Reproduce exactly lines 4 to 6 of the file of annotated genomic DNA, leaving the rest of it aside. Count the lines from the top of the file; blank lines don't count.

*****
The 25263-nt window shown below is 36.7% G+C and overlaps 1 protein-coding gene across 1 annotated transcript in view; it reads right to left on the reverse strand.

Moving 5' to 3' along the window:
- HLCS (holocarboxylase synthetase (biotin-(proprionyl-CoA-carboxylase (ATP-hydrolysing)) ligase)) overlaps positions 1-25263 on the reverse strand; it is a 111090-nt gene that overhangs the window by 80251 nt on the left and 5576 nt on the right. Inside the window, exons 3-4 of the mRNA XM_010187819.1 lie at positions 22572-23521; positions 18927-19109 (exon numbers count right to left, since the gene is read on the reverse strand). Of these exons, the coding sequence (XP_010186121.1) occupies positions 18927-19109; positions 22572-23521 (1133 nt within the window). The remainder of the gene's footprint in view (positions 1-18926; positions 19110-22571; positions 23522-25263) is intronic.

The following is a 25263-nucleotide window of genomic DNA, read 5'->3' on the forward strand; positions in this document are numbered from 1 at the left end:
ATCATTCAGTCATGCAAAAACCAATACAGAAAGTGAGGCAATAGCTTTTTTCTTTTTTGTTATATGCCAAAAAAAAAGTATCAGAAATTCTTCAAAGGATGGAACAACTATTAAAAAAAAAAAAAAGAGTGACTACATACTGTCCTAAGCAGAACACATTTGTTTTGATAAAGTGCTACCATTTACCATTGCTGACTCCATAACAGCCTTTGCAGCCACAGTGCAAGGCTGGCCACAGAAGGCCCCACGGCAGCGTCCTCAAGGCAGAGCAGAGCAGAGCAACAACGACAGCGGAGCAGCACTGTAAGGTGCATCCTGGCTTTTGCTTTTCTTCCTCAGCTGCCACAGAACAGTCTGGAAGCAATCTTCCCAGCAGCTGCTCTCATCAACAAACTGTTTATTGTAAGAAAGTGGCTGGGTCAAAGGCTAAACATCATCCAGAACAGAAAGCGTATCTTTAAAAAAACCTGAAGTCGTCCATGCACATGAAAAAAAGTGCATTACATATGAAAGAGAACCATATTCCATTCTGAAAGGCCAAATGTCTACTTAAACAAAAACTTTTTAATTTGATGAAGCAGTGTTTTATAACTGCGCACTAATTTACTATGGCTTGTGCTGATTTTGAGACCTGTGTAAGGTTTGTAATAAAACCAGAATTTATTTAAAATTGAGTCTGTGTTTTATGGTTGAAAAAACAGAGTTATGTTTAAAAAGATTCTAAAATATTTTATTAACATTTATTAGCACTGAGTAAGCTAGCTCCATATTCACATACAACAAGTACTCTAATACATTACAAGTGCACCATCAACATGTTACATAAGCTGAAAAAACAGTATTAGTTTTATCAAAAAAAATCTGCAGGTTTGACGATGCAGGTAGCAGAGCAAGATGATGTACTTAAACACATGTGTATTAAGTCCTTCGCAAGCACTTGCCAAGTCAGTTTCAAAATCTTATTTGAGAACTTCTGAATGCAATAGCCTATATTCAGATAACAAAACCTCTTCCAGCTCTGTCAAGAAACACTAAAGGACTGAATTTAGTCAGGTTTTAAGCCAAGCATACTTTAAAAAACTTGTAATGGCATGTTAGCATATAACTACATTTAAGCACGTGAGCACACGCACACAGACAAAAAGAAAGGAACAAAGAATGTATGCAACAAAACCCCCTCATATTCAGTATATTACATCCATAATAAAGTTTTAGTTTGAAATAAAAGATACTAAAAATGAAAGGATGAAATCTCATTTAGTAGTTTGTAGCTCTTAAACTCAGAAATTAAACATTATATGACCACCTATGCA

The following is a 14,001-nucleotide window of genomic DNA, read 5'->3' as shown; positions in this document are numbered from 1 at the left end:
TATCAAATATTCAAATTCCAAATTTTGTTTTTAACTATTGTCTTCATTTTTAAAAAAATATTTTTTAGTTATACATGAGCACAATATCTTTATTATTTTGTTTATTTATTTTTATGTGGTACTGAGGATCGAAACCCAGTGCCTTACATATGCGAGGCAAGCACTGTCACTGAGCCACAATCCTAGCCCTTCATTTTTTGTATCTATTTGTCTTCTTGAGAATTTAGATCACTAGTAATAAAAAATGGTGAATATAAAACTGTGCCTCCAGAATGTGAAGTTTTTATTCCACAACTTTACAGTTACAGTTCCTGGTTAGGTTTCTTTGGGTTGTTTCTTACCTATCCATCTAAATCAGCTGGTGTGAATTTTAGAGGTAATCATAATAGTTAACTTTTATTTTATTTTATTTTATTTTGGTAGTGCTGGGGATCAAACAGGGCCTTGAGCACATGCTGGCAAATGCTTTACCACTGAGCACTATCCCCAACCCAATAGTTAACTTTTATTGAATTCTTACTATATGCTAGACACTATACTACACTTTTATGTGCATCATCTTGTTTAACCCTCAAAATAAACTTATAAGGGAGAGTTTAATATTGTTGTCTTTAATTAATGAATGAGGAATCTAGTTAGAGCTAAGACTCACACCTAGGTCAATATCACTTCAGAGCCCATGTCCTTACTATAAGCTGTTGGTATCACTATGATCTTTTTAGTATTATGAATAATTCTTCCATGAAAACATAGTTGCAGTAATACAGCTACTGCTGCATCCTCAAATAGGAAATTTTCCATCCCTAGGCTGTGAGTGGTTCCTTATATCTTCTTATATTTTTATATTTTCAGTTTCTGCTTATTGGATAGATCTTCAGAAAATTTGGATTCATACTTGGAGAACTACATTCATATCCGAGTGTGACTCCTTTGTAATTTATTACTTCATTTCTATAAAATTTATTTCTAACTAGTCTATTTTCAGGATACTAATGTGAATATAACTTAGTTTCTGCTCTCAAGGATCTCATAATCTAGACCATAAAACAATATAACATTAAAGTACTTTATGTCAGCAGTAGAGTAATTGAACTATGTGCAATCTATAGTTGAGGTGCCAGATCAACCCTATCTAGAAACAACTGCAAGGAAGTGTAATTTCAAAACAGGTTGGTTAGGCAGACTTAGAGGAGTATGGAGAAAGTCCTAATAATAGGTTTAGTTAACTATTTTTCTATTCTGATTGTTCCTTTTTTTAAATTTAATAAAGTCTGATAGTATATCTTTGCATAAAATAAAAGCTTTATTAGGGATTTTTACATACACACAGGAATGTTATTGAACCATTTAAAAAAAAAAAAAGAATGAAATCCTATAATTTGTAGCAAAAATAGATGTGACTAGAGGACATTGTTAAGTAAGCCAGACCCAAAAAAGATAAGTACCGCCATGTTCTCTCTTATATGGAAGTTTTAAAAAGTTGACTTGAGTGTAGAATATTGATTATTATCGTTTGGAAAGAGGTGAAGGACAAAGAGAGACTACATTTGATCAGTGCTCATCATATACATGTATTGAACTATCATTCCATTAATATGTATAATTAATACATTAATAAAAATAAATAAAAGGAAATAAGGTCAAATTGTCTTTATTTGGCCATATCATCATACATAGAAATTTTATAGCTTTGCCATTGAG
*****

The following is a 25263-nucleotide window of genomic DNA, read 5'->3' on the forward strand; positions in this document are numbered from 1 at the left end:
ATCATTCAGTCATGCAAAAACCAATACAGAAAGTGAGGCAATAGCTTTTTTCTTTTTTGTTATATGCCAAAAAAAAAGTATCAGAAATTCTTCAAAGGATGGAACAACTATTAAAAAAAAAAAAAAGAGTGACTACATACTGTCCTAAGCAGAACACATTTGTTTTGATAAAGTGCTACCATTTACCATTGCTGACTCCATAACAGCCTTTGCAGCCACAGTGCAAGGCTGGCCACAGAAGGCCCCACGGCAGCGTCCTCAAGGCAGAGCAGAGCAGAGCAACAACGACAGCGGAGCAGCACTGTAAGGTGCATCCTGGCTTTTGCTTTTCTTCCTCAGCTGCCACAGAACAGTCTGGAAGCAATCTTCCCAGCAGCTGCTCTCATCAACAAACTGTTTATTGTAAGAAAGTGGCTGGGTCAAAGGCTAAACATCATCCAGAACAGAAAGCGTATCTTTAAAAAAACCTGAAGTCGTCCATGCACATGAAAAAAAGTGCATTACATATGAAAGAGAACCATATTCCATTCTGAAAGGCCAAATGTCTACTTAAACAAAAACTTTTTAATTTGATGAAGCAGTGTTTTATAACTGCGCACTAATTTACTATGGCTTGTGCTGATTTTGAGACCTGTGTAAGGTTTGTAATAAAACCAGAATTTATTTAAAATTGAGTCTGTGTTTTATGGTTGAAAAAACAGAGTTATGTTTAAAAAGATTCTAAAATATTTTATTAACATTTATTAGCACTGAGTAAGCTAGCTCCATATTCACATACAACAAGTACTCTAATACATTACAAGTGCACCATCAACATGTTACATAAGCTGAAAAAACAGTATTAGTTTTATCAAAAAAAATCTGCAGGTTTGACGATGCAGGTAGCAGAGCAAGATGATGTACTTAAACACATGTGTATTAAGTCCTTCGCAAGCACTTGCCAAGTCAGTTTCAAAATCTTATTTGAGAACTTCTGAATGCAATAGCCTATATTCAGATAACAAAACCTCTTCCAGCTCTGTCAAGAAACACTAAAGGACTGAATTTAGTCAGGTTTTAAGCCAAGCATACTTTAAAAAACTTGTAATGGCATGTTAGCATATAACTACATTTAAGCACGTGAGCACACGCACACAGACAAAAAGAAAGGAACAAAGAATGTATGCAACAAAACCCCCTCATATTCAGTATATTACATCCATAATAAAGTTTTAGTTTGAAATAAAAGATACTAAAAATGAAAGGATGAAATCTCATTTAGTAGTTTGTAGCTCTTAAACTCAGAAATTAAACATTATATGACCACCTATGCA

The following is a 14,001-nucleotide window of genomic DNA, read 5'->3' as shown; positions in this document are numbered from 1 at the left end: